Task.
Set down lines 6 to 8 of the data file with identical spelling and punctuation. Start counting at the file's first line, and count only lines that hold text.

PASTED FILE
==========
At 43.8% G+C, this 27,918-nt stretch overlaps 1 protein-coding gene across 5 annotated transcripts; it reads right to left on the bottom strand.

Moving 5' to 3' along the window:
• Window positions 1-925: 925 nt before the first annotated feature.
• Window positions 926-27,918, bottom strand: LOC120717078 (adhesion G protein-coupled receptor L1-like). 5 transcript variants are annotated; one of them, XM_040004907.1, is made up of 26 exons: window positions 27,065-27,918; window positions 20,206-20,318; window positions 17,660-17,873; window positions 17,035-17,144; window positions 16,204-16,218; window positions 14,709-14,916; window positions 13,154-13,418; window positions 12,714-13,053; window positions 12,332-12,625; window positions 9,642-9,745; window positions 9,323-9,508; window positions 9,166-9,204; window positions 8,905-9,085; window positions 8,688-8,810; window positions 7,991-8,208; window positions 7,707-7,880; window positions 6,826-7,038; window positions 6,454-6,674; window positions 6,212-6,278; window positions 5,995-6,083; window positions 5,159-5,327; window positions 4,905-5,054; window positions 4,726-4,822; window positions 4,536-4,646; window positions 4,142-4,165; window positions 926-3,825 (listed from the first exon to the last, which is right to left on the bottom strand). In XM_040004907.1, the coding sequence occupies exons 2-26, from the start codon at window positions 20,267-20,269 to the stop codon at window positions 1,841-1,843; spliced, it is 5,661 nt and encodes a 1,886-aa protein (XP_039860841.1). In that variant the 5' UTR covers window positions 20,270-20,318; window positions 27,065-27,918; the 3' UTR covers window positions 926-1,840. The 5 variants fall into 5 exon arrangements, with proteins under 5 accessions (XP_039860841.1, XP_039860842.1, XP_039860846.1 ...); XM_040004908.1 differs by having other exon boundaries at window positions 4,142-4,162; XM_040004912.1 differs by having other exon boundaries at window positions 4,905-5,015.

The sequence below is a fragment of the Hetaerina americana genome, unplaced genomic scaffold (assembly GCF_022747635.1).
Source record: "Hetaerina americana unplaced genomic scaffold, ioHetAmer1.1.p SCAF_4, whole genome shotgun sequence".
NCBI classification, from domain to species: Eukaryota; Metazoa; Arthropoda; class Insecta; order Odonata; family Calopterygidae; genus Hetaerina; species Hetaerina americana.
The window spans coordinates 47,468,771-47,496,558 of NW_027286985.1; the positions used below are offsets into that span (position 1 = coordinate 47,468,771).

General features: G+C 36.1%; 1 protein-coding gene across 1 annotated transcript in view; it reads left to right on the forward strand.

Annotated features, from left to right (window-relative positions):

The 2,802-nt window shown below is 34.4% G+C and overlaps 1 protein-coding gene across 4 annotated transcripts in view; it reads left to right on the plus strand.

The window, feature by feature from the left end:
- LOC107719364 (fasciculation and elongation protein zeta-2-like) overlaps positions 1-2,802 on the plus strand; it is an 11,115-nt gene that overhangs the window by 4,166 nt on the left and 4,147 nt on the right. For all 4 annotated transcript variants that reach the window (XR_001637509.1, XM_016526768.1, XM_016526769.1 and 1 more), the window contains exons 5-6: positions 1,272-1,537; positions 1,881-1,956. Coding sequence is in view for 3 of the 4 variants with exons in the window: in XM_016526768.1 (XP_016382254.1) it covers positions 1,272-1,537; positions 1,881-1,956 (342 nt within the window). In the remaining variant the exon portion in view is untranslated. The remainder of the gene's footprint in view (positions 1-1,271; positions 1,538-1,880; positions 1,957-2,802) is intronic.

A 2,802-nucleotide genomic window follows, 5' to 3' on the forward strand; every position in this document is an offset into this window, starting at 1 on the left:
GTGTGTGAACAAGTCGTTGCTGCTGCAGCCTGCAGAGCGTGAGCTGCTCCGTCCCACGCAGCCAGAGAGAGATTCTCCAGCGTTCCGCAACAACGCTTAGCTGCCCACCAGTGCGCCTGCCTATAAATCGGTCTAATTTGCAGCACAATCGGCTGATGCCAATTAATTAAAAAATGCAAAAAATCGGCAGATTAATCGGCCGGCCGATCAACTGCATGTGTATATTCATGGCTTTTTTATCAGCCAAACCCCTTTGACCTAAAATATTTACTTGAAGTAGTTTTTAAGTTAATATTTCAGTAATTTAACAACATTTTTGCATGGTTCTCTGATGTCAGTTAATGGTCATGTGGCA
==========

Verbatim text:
Source record: "Hetaerina americana unplaced genomic scaffold, ioHetAmer1.1.p SCAF_4, whole genome shotgun sequence".
NCBI classification, from domain to species: Eukaryota; Metazoa; Arthropoda; class Insecta; order Odonata; family Calopterygidae; genus Hetaerina; species Hetaerina americana.
The window spans coordinates 47,468,771-47,496,558 of NW_027286985.1; the positions used below are offsets into that span (position 1 = coordinate 47,468,771).